Construction BUSINESS

Labour shortages pose risk to growth in key SME sectors, including construction

 Breaking News

Labour shortages pose risk to growth in key SME sectors, including construction

Labour shortages pose risk to growth in key SME sectors, including construction
November 08
09:59 2023

The latest SME Monitor published by Banking & Payments Federation Ireland (BPFI) has warned that labour shortages and skill gaps pose a risk to growth in key SME sectors including construction, as employment numbers in Ireland reached record highs.

Skills mismatches and shortages emerging as key challenges for SMEs

Amid these historically high employment levels, businesses have reported challenges in hiring suitably trained and skilled staff, with small and medium-sized enterprises (SMEs) particularly affected. A recent report published by Chambers Ireland shows that over 95% of micro-businesses (those employing less than 10 people) in Ireland were experiencing skill gaps and a Eurobarometer survey published in September 2023 showed that 61% of SMEs in Ireland find it difficult to recruit machine operators, craft and skilled trades workers.

Greater use of apprenticeship programmes and work permits needed to alleviate gaps

In order to address the emerging gaps, the Monitor highlights that greater use of apprenticeship programmes and work permits will be needed. While government has been taking measures to increase apprenticeship registrations, which are now on the rise, it will take time for these new entrants to complete their programmes. The Monitor also highlights the use of work permits as an additional channel to fill some of the skill gaps, particularly in the construction sector. In 2022, the Department of Trade, Enterprise and Employment issued 1,474 employment permits for roles in the construction sector, up from 608 in 2021, and there have been almost 1,000 work permits issued in the first nine months of 2023. Earlier this year, the Department sought submissions from sectoral representatives and employers on changes to be made to the critical skills occupational list. This should help to ensure that employment permits can be granted for highly skilled occupations in key sectors which are experiencing labour or skill shortages.

Brian Hayes (pictured above), Chief Executive of BPFI, said: “The report shows that Ireland’s economy remains buoyant as economic activity continued to grow in 2023, even as the economy coped with sharp rises in business costs and consumer prices and the European Central Bank’s efforts to ensure price stability through interest rate increases. Employment reached its highest levels on record in Q2 2023 at over 2.6 million and on the back of this, income tax receipts were up 8.2% year on year to €23.1 billion in the year to date.”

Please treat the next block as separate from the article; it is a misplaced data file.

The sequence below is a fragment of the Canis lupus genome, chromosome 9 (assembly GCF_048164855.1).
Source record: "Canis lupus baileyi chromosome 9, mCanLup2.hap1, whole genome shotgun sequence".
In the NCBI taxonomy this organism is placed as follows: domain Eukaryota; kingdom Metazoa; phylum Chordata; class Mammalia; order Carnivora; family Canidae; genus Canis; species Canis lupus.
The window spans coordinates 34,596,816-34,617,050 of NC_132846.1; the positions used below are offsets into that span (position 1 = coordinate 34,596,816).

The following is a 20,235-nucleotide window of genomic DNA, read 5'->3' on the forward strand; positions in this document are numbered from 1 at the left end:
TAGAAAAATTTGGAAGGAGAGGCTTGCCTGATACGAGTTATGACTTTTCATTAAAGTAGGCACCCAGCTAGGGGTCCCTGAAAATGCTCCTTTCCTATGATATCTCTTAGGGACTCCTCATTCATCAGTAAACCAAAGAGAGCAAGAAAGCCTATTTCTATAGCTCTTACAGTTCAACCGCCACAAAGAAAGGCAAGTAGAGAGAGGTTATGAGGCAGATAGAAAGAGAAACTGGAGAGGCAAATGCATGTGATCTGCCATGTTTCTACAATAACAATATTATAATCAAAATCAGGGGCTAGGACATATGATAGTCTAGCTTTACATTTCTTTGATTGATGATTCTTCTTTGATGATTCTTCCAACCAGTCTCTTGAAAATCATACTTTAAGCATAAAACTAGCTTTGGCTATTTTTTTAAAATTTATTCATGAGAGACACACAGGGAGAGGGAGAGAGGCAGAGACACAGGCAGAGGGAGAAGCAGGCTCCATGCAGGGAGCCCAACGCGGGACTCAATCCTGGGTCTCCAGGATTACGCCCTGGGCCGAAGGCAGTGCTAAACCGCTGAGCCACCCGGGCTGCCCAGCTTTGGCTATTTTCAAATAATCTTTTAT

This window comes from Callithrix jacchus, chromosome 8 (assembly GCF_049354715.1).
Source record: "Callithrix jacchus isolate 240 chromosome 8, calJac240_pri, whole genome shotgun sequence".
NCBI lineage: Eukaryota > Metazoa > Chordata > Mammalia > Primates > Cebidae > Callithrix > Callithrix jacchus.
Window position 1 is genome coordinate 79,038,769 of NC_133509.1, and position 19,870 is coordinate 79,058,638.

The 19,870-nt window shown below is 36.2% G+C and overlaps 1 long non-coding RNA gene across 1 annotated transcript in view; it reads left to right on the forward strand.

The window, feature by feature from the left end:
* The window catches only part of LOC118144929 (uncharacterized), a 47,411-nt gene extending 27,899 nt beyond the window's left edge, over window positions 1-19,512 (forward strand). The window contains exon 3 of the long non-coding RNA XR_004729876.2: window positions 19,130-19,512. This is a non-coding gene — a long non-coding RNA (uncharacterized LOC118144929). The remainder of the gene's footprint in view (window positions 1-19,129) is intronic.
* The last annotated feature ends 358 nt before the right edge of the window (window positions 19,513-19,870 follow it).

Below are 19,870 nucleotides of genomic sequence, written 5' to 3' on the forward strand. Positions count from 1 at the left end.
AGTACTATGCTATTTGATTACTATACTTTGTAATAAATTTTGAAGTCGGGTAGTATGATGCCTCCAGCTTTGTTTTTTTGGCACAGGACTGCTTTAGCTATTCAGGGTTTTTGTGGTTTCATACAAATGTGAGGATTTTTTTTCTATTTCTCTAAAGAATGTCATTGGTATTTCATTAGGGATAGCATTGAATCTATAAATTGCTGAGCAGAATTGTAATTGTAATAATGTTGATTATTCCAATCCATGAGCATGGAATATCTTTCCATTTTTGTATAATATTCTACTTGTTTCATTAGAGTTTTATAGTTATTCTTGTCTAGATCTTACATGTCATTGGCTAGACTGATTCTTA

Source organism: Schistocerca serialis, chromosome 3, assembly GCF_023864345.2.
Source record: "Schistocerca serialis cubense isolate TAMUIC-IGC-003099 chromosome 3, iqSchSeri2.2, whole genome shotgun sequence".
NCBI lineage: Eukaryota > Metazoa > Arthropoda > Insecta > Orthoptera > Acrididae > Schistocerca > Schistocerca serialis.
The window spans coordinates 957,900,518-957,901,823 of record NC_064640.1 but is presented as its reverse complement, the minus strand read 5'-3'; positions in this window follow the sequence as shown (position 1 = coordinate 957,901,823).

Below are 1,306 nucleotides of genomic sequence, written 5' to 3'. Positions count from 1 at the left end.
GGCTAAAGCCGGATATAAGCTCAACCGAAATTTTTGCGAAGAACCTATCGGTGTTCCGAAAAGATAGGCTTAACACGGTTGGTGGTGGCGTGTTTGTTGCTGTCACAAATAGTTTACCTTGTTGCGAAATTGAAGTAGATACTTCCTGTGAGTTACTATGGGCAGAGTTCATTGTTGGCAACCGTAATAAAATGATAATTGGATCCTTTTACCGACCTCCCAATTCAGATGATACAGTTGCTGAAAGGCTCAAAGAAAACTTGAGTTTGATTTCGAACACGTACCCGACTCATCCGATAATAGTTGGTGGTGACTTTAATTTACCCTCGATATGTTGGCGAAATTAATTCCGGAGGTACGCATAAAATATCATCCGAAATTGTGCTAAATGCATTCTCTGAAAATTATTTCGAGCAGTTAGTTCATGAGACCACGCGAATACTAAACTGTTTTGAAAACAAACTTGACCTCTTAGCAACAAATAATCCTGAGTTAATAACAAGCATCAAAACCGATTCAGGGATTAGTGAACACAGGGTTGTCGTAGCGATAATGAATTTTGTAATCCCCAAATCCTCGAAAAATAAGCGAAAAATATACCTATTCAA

“However, despite strong indicators in the economy, it’s clear that labour shortages risk growth in key SME sectors, particularly construction, where SMEs account of 80% of employment. Government efforts through apprenticeship schemes and work permit programmes will be key in addressing emerging gaps and we are starting to see some of the results of these efforts to date. Apprenticeships in the construction and electrical sectors accounted for nearly 60% of all registrations in 2022 and almost all roles in the construction sector are now eligible for employment permits. It will be important to leverage every available source for new skills and new workers for key sectors to maintain the positive recent momentum.”

About Author

mike

mike

Related Articles

Constrcution Summit

PROMO – Construction Summit 2016 – Sustaining the Momentum

The Magazine – Construction Business

The Magazine – Construction Summit

Upcoming Events

[eventlist]

New Subscriber

    Subscribe Here



    Advertisements